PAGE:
Share with Care

Mind your manners!

At some point you’ll be riding with walkers, dogs and other cyclists, and possibly farmers and livestock.  Use it as an opportunity to show your kids the life skills of manners, courtesy, and sharing.

  • Talk about treating others with respect.
  • Show them how you return and give friendly greetings.
  • Thank others for giving way or making room.  
  • Enjoy them engaging in conversations with others.  
  • Help them learn about dog-safety.  
  • In rural areas, demonstrate the importance of leaving gates as you find them (open/closed), and respecting fences and boundaries.
  • Use rubbish bins or take your rubbish with you.  

Shared Paths

A shared path is one which can be legally used by both cyclists and walkers (and sometimes horse riders).  Make it enjoyable for all by courtesy and consideration to other users and practice good path etiquette:

  • Use a bike bell or call out to warn pedestrians when approaching from behind
  • Ride slowly, courteously and safely
  • Be prepared to stop and give way when needed
  • Ride on the left of the path (unless on a path where there is a separate cycle and pedestrian lane).


Take great care around intersections with driveways and roads.  Children can take longer to assess safety factors, so when a path crosses a road I teach them to stop and check both ways before proceeding.  Be hyper aware of driveways, entrances and exits, especially when visibility is impaired by fences, shrubbery and buildings.  Teach your children to use their ears and eyes, listening and looking for vehicles at all times.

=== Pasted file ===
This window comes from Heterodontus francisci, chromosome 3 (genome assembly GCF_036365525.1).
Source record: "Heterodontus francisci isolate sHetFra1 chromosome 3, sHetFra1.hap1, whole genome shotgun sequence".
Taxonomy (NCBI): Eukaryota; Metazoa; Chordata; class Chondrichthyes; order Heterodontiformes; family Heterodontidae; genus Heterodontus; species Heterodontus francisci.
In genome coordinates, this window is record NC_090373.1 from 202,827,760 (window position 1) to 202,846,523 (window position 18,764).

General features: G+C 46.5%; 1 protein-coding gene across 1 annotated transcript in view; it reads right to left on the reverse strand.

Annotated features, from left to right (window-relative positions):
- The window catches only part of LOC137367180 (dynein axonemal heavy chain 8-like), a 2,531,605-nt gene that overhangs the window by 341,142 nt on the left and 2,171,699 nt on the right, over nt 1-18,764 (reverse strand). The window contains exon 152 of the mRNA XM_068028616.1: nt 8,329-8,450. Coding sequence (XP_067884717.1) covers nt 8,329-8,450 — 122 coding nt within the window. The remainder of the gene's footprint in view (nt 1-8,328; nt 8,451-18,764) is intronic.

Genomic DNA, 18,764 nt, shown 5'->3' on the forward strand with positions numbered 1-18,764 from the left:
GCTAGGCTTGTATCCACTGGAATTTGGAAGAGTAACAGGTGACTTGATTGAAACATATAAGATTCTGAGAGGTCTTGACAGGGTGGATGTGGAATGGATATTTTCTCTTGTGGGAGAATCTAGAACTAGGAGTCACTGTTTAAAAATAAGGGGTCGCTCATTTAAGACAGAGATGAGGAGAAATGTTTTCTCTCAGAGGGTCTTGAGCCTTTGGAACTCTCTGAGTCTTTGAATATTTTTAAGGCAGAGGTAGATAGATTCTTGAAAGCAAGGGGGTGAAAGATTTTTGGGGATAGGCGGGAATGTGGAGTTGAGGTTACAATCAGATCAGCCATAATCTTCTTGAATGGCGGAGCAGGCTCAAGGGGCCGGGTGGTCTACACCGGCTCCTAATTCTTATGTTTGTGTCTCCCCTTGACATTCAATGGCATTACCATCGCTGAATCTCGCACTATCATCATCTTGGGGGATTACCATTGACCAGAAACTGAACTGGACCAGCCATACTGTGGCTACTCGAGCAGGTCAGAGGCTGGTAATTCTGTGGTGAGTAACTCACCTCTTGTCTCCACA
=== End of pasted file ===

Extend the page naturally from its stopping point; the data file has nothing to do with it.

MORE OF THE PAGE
When using a path, we stop and dismount before crossing a road, as this allows more time and headspace for the kids to determine whether it is safe to cross, and helps their brain learn to distinguish between the vigilance required when cycling versus crossing.

Riding on the Footpath

Unless a path is especially designated as a shared use path, the following rules apply:

You are only allowed to cycle on the footpath if you are:

delivering newspapers or mail, or

you are riding a small wheeled recreational device that has a wheel diameter of less than 355 millimetres (typically tricycles or small children’s bicycles).

I understand that the police seldom enforce this rule, but would do so if there was a safety concern. Providing you are courtesy and careful, and always give way to pedestrians, you are unlikely to get into trouble.  However you may be concerned about liability if there is an accident.  I am campaigning to change this law – please see Footpath Use and Make it okay.

Cars moving in and out of driveways are the main risk when cycling on the footpath.  Drivers are meant to give way to footpath users, but if they do check, they are mostly scanning for walkers, who are slower.  More often they just look at the road, checking for cars.  Be hypervigilant and treat driveways with caution.

Apply the courtesy and consideration you apply with shared paths, plus a bit extra!

Pedestrian crossings

Normally you should get off and walk across. Some special crossings are designed for both pedestrians and cyclists; with additional crossing lights displaying bicycle symbols. You are allowed to cycle across when the bicycle symbol is green, which may or may not be when pedestrians cross.

With care, caution and consideration there is room for everyone, young and older, bigger and smaller.

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